Solutions in Sight for Global Nutraceuticals Market Battling with Regulatory and Consumer Confidence Issues

In February 2015, the nutraceuticals industry came in the crosshairs of Eric Schneiderman, New York Attorney General, as he launched an investigation into the efficacy and safety of herbal dietary supplements. Since then, several media reports have warned that nutraceuticals could do more harm than good – reports that stakeholders in this industry have criticized for being poorly researched. Consumers, on their part, have become slightly wary of impulsively adding nutraceuticals to their shopping carts, with consumer groups demanding more ‘clean label’ nutraceutical products.


It will take more than signature markers such as ‘organic’ and ‘natural’ for companies in the nutraceuticals industry to contend with the challenges that have cropped up on the regulatory front and have been compounded by a slew of negative media reports. The global nutraceuticals market is currently at a critical phase and the stance it adopts in the coming year will determine much of its future success, industry experts have opined. The long-term growth prospects of the global nutraceuticals market, however, look promising. Business intelligence firm Transparency Market Research, for instance, has said that the nutraceuticals market will have a valuation of US$278.96 bn by 2021. The market will reach this value with a projected CAGR of 7.3% from 2015 to 2021.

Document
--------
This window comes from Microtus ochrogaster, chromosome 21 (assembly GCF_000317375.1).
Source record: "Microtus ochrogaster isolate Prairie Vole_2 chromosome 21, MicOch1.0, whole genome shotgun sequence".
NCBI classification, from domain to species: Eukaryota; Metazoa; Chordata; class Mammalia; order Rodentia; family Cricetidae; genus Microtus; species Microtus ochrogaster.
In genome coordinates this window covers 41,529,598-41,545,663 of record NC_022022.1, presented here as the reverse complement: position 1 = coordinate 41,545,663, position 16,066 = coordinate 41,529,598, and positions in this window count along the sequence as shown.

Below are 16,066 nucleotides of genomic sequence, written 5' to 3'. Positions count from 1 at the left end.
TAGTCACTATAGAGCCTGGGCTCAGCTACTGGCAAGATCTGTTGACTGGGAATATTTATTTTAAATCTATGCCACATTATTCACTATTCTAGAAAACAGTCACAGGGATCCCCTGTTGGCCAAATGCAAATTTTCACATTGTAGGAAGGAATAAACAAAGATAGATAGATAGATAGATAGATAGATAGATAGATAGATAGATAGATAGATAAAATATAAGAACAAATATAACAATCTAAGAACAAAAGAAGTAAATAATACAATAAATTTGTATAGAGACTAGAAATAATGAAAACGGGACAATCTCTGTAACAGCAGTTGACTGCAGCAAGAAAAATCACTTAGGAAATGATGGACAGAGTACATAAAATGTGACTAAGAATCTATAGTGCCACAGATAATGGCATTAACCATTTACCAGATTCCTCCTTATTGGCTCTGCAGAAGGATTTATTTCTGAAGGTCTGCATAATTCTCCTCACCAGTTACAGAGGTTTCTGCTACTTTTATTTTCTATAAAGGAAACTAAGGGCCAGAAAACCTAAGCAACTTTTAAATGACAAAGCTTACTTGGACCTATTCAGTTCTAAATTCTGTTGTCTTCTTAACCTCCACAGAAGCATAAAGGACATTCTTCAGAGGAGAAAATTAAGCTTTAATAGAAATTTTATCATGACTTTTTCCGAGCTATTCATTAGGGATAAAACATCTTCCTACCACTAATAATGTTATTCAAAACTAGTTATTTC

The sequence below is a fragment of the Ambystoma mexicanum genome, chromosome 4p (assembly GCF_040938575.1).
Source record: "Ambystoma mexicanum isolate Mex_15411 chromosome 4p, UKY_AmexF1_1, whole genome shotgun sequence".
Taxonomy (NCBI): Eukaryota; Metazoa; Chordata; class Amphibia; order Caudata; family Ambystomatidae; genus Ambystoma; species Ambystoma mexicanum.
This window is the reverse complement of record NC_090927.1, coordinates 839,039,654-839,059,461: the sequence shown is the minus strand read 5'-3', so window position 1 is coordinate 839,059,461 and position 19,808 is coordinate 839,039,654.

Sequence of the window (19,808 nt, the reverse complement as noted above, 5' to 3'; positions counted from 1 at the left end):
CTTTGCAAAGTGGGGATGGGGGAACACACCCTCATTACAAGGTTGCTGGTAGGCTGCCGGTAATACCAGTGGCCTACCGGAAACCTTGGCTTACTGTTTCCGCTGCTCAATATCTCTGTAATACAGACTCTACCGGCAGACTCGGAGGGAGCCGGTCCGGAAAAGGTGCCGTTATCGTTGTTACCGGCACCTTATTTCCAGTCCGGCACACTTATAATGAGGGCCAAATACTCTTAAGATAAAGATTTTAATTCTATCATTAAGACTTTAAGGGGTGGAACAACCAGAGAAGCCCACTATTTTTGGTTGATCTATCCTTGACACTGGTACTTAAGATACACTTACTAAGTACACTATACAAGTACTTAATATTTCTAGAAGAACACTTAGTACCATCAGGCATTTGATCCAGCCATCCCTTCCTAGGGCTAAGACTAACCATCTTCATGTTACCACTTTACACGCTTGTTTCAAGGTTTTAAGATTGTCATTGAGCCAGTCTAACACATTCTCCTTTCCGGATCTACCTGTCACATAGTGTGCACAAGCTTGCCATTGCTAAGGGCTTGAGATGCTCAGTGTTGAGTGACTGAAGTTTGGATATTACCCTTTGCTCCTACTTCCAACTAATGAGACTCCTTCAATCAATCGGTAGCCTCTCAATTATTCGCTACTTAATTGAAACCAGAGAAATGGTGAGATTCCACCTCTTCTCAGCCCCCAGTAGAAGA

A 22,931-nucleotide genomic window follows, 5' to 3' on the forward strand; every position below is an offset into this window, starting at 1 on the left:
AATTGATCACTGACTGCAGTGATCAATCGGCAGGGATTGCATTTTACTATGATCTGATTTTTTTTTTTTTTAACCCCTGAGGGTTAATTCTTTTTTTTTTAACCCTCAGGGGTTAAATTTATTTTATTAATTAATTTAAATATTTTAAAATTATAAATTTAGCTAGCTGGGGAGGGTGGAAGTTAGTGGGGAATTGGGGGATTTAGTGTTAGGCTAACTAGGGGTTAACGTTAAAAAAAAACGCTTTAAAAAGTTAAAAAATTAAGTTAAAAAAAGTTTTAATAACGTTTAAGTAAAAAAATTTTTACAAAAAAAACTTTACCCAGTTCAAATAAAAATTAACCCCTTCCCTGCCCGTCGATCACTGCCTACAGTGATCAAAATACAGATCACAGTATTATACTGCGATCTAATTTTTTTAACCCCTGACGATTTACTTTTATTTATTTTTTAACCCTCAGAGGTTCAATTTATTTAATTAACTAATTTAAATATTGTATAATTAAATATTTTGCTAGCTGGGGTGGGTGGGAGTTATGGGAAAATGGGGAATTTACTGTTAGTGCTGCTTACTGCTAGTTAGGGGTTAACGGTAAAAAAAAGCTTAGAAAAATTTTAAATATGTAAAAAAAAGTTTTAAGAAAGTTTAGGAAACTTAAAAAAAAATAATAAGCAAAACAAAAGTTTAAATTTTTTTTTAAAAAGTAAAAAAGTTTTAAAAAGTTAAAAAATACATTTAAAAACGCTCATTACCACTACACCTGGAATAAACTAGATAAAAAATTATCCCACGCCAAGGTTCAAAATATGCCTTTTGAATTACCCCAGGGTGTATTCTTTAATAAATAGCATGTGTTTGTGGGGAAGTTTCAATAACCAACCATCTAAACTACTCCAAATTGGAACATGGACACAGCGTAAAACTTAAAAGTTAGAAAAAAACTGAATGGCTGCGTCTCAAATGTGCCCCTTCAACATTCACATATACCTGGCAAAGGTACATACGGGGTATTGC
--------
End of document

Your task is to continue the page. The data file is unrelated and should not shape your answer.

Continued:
Even as the industry as a whole grapples with several regulatory and consumer-confidence issues, there are solutions in sight. Here are two opportunities that can be found in the current scenario:

Launching more natural products that align with consumers’ wellness goals: With the focusing now increasingly being on classifying what constitutes a ‘natural’ ingredient, nutraceutical makers can build consumer confidence by getting their products or key ingredients certified by reputable organizations. DNA barcode identification is expected to gain importance, especially when it comes to extracted botanical ingredients. Companies can seize this opportunity as a means to gain the trust of both consumers and regulators. In the coming years, positioning products as miracle cures for diseases and conditions would likely cause damage to the identity of nutraceutical brands. Hence, launching products that are more in line with consumers’ wellness goals with more realistic promises is the need of the hour.

Creating better integrity in the supply chain: Both functional foods and nutraceuticals need robust supply chains that can adapt to the frequent changes in regulatory mandates, ingredient stability, consumer demand, and technologies. Currently, the nutraceuticals supply chain is also bound by government regulations, with regulations in each country having a different degree of maturity. In several countries, the supply chain regulations that govern the nutraceuticals industry are not as stringent as that for the pharmaceutical sector. However, the safety and integrity of ingredients remains paramount to the nutraceuticals supply chain as well. In view of this, developing suppleness in supply chain management would be integral to success. 


While North America is currently the largest regional market for nutraceuticals, Asia Pacific is seen to be a very lucrative space too. Countries such as India and China, with their massive population base, are proving to be multibillion-dollar nutraceutical markets.

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